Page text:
• World
  • Jul 27
  • Sayan Banerjee

The curious case of the Pegasus Project

For the past few days, alleged leaks related to a spyware (i.e. a malicious software designed to enter your phone or any other device) Pegasus, has been creating headlines across the world. 

As per Forbidden Stories (a France-based media house), an unparalleled leak of over 50,000 phone numbers/potential targets (including 300 verified phone numbers in India) selected for surveillance by the customers of the Israeli company NSO Group shows how this technology has been allegedly misused. 

To dig into this matter, a detailed global collaborative investigation, termed ‘The Pegasus Project’ was undertaken by more than 80 journalists from 17 news organisations in 10 countries coordinated by Forbidden Stories with the technical support of Amnesty International’s Security Lab. But despite the investigation, there are several unanswered questions that remain about this alleged mystery spying program.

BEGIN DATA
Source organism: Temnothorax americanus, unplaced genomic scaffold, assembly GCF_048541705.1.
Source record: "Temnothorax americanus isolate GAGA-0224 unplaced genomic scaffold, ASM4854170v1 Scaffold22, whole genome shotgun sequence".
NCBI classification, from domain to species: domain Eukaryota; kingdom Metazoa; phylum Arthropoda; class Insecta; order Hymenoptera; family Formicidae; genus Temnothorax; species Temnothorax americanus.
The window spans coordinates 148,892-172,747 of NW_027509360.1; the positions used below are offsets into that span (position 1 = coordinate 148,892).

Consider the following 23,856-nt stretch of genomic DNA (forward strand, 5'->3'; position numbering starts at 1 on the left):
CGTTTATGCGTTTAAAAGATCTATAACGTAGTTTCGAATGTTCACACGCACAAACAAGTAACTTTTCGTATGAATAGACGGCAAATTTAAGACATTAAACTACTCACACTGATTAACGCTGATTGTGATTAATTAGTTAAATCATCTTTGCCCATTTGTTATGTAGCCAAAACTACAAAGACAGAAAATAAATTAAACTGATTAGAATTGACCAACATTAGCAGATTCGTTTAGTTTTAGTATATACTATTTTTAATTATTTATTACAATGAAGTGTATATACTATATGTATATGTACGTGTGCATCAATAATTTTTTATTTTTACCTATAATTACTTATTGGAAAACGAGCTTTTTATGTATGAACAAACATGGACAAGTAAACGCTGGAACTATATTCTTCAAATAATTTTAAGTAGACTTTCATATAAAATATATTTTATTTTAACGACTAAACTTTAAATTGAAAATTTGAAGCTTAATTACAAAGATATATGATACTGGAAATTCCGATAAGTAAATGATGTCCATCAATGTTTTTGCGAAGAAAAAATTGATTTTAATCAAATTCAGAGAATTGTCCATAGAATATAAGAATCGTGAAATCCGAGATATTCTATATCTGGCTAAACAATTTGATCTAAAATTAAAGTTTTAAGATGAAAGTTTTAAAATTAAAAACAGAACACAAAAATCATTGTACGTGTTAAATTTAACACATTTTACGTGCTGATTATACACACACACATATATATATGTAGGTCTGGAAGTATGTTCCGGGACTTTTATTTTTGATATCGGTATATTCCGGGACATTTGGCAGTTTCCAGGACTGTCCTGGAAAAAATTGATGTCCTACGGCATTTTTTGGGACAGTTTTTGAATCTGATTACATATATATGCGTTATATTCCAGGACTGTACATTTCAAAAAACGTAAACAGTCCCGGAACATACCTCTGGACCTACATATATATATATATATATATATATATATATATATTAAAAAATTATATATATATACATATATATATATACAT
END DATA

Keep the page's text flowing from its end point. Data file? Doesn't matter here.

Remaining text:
What we know so far about Pegasus?

While the NSO started as a customer service start-up helping in troubleshooting smartphones, it went on to become a large cyber security firm, with 750+ employees and valuation over $1.5 billion, as per market estimates. During this course of time, Israeli officials had asked the CEO of NSO, Shalev Hulio, to also build a version of their technology for official use. 

Coming to the software in question, Pegasus, it is a surveillance tool developed by NSO. It is a military-grade spyware that infiltrates phones (be it iOS/Android) or any other device via mail or messaging platforms.